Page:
Ten years ago, the six-storey Zonic Hotel and Uhuru Plaza building, stood out as the tallest buildings in Kisii.
But in the recent past, newer modern buildings have emerged to dominate the town’s skyline.
Along the Kisii-Kisumu highway, the 10-storey Umoja Elimu Complex is now the tallest.
In the heart of the town’s CBD, a number of concrete structures finished with shiny ceramic tiles have come up.
And these developments are not just taking place within the town centre. On the outskirts and in nearby estates, developers are putting up dozens of impressive residential flats.
Before 2010, the town’s most visible estate, Nyanchwa, had units built by the National Housing Corporation. Today, the estate has become an upmarket centre and has attracted hordes of middle-class citizens.
The town’s Mwembe Estate has also undergone a transformation, and has evolved from the shanty it was five years to a middle-class residential area.
Some people attribute these developments to the tranquility and the resolve of the local people to develop their home town.
The county remained largely peaceful amid the violence that followed the 2007 elections.
A number of businesses are said to have relocated from Kisumu County to the town.
Another factor is the rise of Kisii County as an economic power house in Nyanza.
According to the office of the County Governor, Mr James Ongwae, the county now controls 60 per cent of the former Nyanza Province’s economy.
Today, the hosts dozens of administrative offices.
The County’s economy is also fed by Narok, Migori, Nyamira and Bomet counties as it rises.
The Kisii County Executive Member in charge of urban planning, Mr Moses Onderi, says they have been encouraging developers to make maximum use of the little land available.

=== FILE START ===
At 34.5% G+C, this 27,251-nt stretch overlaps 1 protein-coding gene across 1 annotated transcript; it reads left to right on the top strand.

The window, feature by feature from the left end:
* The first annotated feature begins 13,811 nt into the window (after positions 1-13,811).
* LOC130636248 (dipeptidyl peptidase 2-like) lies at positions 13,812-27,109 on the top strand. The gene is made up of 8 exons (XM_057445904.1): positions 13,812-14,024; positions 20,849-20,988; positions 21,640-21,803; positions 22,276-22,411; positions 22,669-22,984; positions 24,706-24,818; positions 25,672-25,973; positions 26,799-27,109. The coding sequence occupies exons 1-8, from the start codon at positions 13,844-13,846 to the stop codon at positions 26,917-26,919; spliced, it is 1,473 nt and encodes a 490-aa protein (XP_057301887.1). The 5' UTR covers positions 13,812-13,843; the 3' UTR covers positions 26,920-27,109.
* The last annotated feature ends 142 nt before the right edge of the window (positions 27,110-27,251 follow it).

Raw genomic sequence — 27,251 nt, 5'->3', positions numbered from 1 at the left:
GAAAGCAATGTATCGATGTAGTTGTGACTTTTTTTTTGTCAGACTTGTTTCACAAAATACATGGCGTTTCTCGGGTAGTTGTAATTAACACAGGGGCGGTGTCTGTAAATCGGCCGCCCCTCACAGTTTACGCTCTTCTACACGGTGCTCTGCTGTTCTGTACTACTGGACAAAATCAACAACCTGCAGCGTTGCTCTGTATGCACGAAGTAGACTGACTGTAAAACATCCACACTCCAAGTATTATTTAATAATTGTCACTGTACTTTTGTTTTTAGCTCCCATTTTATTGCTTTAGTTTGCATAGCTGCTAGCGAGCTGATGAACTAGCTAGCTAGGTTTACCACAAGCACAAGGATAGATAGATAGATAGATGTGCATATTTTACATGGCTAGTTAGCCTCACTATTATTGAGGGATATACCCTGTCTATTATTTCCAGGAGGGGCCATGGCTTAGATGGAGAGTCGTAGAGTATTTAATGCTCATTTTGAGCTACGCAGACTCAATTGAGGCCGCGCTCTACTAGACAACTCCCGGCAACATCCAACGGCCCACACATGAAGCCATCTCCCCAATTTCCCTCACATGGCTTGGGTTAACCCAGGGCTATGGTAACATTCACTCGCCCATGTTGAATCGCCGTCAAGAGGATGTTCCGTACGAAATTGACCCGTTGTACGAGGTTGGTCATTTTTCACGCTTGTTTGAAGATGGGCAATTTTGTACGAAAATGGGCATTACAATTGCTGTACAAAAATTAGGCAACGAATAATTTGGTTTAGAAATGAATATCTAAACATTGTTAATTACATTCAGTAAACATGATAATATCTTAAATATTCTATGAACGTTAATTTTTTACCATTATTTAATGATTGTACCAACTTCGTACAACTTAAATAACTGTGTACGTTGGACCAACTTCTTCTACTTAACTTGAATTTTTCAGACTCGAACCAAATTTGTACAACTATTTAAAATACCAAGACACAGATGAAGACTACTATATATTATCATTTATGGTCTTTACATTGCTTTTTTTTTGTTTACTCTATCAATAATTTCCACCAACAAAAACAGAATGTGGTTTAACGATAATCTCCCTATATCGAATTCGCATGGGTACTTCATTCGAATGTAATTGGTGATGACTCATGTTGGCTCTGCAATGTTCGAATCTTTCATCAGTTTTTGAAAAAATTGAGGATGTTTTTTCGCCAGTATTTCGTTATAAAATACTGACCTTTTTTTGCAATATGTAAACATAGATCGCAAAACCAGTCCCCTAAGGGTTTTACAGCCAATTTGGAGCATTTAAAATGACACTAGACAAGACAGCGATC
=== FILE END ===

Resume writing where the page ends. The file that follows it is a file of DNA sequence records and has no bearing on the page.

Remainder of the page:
“We are encouraging residents to put up storey buildings to capitalise on space in Kisii town as the town does not have much land,” Mr Onderi said.
However, he added that developers must abide by building laws and put up decent houses, which must be approved by the county’s urban planning committee.
Mr Onderi said any plans for a proposed building must be designed by a recognised and approved architect and submitted to the county’s development committee for approval before construction begins.
“Building laws must be observed. There are a few rogue individuals but we make sure every project related to urban development abides by the law,” he said, adding that the county authorities would not hesitate to bring down any structure that poses a danger to the residents.
He said the local people also turned the aftermath of the post-election violence into business opportunities.
“All the people who were kicked out towns like Kericho, Kisumu, Migori and Eldoret came here to invest and do business and they are doing well,” he explained.
“Come devolution, the business environment grew, bringing with it the demand for residential houses and business premises, he said.
Devolution also helped as it opened up opportunities and brought resources nearer home.
Mr Onderi noted that in Kisii town, 90 per cent of all developments have been put up by individuals, the majority of whom come from the local community.